Hybrids & Electrics

Mustang Mach-E Electric Speed Freak: 7 Motors, 1400 HP Insanity

Last week’s tease video courtesy of Ford where a stripped-down Mustang Mach-E is frying the hides meant something. It meant an electric speed demon was about to be unleashed and this is it. This is the Mustang Mach-E 1400, a seven motor, 1400 hp speed freak prototype. A prototype of what? According to Ford any sort of race track, drag strip, or gymkhana. Sort of a sister to the Mustang Cobra Jet which also just happens to strut 1400 hp. 

The Mach-E 1400 was developed in conjunction with tuners RTR. That’s pro-drifter Vaughn Gittin Jr’s shop that is one of Ford’s go-to sources for the good stuff. 

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Sporting seven motors and the ability to adjust the 1400’s dynamics for a wide range of racing formats

Sporting seven motors and the ability to adjust the car’s dynamics for a wide range of racing formats including drifting leaves a bit to the imagination which Ford graciously breaks down. There are three motors attached to the front Winters quick-change differential. and four in the rear to another Winters unit. 

The quick-change units allow for easy gear swaps in a wide range of ratios. The motors they’re attached to are stacked pancake-style. This way only one driveshaft is needed to connect this unholy mess. The motors are neatly tucked into the center hump running through the car. 

Each motor is a Yasa P400 unit which, by the way, is round and flat like a pancake

The setup has “a huge range of adjustability to set the car up for everything from drifting to high-speed track racing.” Each motor is a Yasa P400 unit which, by the way, is round and flat like a pancake. They crank out 214 hp and 273 lb-ft of torque. You might remember them from the Koenigsegg Regera supercar. 

The motors are powered by a 56.8 kWh nickel manganese cobalt pouch-cells battery pack, with a non-conductive di-electric coolant system. Keeping things cool means shorter charging times between rounds, and that’s a key factor. Putting out this much power under track conditions will result in a quick drain for the battery. The team’s goal was to have power for at least one hour, then charge for no more than one hour, and then back onto the track.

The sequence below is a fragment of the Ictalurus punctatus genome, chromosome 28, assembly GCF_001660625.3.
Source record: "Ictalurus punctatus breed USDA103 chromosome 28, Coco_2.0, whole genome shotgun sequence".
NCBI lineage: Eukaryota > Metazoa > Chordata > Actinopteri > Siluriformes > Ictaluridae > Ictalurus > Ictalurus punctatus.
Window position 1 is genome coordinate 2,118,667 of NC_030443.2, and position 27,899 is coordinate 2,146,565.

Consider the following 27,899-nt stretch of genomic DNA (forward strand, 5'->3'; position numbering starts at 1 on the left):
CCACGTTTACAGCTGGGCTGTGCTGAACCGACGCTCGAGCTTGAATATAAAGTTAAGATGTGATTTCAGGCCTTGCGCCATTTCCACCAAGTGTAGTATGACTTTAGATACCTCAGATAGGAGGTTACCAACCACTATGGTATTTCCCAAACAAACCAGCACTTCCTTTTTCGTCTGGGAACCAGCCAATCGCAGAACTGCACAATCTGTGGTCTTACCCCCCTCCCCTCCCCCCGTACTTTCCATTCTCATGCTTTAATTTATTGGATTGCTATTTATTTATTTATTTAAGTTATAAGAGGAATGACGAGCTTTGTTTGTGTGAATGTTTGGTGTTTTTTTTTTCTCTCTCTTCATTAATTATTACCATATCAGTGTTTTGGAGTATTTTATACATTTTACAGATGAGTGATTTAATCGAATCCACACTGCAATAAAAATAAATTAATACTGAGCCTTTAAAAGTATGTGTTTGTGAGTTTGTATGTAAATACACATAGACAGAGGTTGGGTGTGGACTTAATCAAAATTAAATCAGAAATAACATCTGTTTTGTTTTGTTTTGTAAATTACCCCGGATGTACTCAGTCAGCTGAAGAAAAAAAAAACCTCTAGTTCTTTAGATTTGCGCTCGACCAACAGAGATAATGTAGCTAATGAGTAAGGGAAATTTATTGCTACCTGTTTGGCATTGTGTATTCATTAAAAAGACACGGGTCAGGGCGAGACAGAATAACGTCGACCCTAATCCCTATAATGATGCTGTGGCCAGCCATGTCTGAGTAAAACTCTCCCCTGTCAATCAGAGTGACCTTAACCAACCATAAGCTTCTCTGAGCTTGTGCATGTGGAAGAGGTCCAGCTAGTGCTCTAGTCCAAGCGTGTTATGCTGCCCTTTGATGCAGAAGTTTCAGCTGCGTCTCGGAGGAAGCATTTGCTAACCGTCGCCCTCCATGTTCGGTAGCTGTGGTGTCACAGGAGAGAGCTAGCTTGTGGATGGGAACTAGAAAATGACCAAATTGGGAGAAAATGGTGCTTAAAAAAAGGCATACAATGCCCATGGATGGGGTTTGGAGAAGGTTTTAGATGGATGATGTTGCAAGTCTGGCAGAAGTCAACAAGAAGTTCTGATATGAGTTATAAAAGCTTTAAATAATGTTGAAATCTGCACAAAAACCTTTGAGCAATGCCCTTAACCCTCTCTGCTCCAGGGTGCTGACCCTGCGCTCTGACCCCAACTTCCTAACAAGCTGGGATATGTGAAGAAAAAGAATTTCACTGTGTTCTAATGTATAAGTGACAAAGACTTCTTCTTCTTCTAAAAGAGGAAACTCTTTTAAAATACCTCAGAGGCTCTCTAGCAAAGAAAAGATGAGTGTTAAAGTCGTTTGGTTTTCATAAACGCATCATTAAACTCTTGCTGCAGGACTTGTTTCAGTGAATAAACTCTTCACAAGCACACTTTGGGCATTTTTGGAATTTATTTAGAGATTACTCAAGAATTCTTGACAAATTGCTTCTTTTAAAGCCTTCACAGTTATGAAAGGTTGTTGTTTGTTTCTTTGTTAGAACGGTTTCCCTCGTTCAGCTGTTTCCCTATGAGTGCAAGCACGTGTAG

Ford can explain the adjustable aspects of the Mach-E 1400 drive system:

“The chassis and powertrain are set up to allow the team to investigate different layouts and their effects on energy consumption and performance, including rear-wheel drive, all-wheel drive, and front-wheel drive. Drift and track setups have completely different front end configurations like control arms and steering changes to allow for extreme steering angles in drifting. Power delivery can be split evenly between front and rear, or completely to one or the other. Downforce is targeted at more than 1,000 kg at 257 km/h (160 mph).” Basically, the length of the control arms adjusts with a cam to change the steering angle.

Large radiators are located both in the front and rear with multiple fans to catch the air. Also catching air are the splitter and dive planes in front and spoiler in the back. Ford claims downforce is 2,300 lbs at 160 mph. Folks, that’s a lot of downforce. 

The basic 1400 body shell is also from the production Mustang Mach-E

The production Mach-E provides its center screen for the cause, a recognizable feature in the 1400. The basic body shell is also from the production car. Beyond that, it’s all custom and unique. 

Right now Ford says this is only for testing and there are no plans for providing customer versions. But with the success of the Mustang Cobra-Jet program Ford already knows how to do it. We’d love to see this kick off a racing series that other manufacturers join in on. We can only hope.